An attractive engineering option for girls

Nicole B. Koppel, Rosa M. Cano, Suzanne B. Heyman

Research output: Contribution to journalConference articlepeer-review

26 Scopus citations


When choosing a career in scientific fields, girls lend to gravitate toward professions that help humanity; thus, the fields of health and medicine are widely chosen by women. To attract young women to the area of engineering, girls need to be shown how engineering principles can be applied to solve health problems, thereby improving people's lives. The field of biomedical engineering, an engineering approach toward solving medical problems, is responsible for new medical instruments, diagnostic equipment, imaging technologies, artificial organs, implants, and prosthetics. Since 1981, NJIT has offered the Women In Engineering & Technology (WEIT)-FEMME program. This program, geared toward academically talented 4th through 9th grade girls, encourage them to pursue careers in science, technology, engineering, and mathematics (STEM) fields. A thematic unit introduces the students to a variety of engineering disciplines, while enriching their skills and increasing their self-efficacy in STEM areas. In 2001, Biomedical Engineering became the newest addition to the WIET Initiative. The academic curriculum integrates engineering principles with biomedical science, and introduces girls to the role of engineers as "problem-solvers and helpers".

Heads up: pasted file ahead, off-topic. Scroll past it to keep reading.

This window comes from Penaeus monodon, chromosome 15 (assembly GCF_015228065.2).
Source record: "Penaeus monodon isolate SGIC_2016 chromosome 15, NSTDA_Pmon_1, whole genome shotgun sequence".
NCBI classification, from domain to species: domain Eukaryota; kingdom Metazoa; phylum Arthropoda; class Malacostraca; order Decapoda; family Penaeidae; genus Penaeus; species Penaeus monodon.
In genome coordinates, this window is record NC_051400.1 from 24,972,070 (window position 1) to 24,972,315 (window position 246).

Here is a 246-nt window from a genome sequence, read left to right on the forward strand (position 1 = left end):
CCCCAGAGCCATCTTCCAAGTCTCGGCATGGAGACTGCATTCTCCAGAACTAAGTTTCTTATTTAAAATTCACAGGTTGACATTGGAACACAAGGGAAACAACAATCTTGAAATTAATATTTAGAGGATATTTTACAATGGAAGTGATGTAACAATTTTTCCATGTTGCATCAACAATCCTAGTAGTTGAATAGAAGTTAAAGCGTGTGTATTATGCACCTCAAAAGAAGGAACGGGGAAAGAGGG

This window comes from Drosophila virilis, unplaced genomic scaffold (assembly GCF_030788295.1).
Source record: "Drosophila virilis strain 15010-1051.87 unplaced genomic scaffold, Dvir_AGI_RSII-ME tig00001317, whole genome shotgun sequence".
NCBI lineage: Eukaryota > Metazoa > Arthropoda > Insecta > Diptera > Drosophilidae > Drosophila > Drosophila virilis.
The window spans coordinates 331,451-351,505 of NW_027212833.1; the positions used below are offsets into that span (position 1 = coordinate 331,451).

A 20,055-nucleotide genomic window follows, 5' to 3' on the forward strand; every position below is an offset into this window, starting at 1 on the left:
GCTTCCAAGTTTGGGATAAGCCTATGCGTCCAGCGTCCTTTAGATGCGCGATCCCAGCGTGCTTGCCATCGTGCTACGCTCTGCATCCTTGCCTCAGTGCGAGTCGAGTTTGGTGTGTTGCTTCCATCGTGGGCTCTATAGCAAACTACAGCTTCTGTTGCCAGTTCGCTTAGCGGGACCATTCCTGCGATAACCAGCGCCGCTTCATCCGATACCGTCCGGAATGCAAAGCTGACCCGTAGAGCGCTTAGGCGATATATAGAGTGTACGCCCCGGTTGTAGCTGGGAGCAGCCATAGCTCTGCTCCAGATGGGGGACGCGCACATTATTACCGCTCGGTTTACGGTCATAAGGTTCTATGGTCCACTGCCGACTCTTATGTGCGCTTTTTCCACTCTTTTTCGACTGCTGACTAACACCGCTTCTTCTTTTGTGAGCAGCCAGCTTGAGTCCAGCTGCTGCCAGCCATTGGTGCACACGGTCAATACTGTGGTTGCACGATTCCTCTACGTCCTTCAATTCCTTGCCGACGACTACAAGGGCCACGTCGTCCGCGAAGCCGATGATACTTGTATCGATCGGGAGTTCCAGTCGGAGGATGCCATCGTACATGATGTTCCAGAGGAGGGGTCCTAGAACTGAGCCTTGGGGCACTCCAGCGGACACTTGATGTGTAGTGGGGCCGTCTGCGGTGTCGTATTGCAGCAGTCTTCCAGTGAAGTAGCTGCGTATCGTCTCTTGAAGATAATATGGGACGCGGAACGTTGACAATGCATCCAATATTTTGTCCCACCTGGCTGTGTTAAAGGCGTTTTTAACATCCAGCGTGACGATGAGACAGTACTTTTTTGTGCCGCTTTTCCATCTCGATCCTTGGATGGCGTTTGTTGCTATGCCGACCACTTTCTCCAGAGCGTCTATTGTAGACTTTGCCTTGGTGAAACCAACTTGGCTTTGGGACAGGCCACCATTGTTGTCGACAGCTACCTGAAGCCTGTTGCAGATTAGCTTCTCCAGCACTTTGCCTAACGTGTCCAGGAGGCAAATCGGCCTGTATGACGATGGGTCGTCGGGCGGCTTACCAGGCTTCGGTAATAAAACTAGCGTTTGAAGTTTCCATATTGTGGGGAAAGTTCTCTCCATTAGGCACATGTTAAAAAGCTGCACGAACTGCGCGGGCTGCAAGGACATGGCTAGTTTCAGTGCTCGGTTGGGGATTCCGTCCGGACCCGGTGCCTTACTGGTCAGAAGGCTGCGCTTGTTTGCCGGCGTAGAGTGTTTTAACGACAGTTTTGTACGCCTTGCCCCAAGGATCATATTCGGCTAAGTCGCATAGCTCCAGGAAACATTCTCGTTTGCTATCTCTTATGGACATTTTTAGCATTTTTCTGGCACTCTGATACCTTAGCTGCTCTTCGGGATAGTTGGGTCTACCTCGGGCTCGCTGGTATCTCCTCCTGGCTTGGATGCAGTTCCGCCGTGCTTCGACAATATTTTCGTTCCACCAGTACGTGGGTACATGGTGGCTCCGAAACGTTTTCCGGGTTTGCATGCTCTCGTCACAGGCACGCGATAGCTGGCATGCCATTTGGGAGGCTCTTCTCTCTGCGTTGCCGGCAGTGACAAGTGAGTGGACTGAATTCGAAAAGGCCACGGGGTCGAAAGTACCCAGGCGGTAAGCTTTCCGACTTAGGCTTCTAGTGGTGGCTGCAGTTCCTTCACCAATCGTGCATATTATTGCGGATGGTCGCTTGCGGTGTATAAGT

Original languageEnglish
Pages (from-to)F1C/2-F1C/7
JournalProceedings - Frontiers in Education Conference
StatePublished - 2002
Event23nd Annual Frontiers in Education; Leading a Revolution in Engineering and Computer Science Education - Boston, MA, United States
Duration: 6 Nov 20029 Nov 2002


  • Biomedical engineering
  • Engineering-based pre-college programs
  • Single gender programs
  • Women in engineering


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